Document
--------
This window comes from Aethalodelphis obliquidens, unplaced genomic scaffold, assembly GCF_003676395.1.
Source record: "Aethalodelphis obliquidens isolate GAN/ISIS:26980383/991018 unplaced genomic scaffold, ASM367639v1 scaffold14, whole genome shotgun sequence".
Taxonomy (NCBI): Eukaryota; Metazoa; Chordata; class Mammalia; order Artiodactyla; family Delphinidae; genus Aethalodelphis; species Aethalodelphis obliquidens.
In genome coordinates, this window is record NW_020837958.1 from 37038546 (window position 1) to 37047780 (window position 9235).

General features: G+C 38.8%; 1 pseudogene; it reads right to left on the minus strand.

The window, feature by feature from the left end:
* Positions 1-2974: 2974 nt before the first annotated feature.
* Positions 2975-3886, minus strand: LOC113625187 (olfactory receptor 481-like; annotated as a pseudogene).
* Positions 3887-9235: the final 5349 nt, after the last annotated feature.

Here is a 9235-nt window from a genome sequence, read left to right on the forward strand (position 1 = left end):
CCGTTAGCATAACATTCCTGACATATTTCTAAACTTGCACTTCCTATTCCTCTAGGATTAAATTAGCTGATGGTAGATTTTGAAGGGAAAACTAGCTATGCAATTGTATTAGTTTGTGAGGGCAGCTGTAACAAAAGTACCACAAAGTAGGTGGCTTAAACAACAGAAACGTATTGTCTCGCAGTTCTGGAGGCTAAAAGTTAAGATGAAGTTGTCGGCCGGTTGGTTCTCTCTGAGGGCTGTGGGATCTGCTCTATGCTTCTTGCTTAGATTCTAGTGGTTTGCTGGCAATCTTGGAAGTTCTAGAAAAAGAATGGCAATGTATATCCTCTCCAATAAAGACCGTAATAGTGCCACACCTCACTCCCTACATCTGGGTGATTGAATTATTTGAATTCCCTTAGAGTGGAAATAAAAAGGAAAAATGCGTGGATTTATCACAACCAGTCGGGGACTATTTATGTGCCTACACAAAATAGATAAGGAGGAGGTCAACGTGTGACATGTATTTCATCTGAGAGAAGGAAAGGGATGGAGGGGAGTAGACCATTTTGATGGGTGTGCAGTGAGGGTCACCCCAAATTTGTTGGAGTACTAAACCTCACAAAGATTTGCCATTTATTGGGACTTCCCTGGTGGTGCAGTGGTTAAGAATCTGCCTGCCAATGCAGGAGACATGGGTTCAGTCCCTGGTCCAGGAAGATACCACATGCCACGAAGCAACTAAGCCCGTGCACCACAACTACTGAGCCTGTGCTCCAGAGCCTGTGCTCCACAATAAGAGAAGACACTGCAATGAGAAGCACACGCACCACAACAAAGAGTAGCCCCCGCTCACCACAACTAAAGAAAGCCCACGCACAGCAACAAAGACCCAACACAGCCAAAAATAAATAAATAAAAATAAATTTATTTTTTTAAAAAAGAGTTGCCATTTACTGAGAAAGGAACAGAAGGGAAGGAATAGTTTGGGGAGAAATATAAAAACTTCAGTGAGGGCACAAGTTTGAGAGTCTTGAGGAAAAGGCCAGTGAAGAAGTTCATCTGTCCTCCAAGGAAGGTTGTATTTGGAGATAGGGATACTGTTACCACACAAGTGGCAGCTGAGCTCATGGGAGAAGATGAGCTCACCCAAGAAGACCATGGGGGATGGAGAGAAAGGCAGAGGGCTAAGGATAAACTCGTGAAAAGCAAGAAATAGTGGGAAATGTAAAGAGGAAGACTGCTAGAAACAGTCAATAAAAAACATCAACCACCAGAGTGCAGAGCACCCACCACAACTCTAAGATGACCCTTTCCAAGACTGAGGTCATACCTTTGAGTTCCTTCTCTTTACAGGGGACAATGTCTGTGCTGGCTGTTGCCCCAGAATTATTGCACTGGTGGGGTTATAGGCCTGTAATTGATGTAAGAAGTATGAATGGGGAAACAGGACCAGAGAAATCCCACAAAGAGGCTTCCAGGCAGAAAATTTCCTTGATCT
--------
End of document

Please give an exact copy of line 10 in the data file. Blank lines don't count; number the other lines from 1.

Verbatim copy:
Here is a 9235-nt window from a genome sequence, read left to right on the forward strand (position 1 = left end):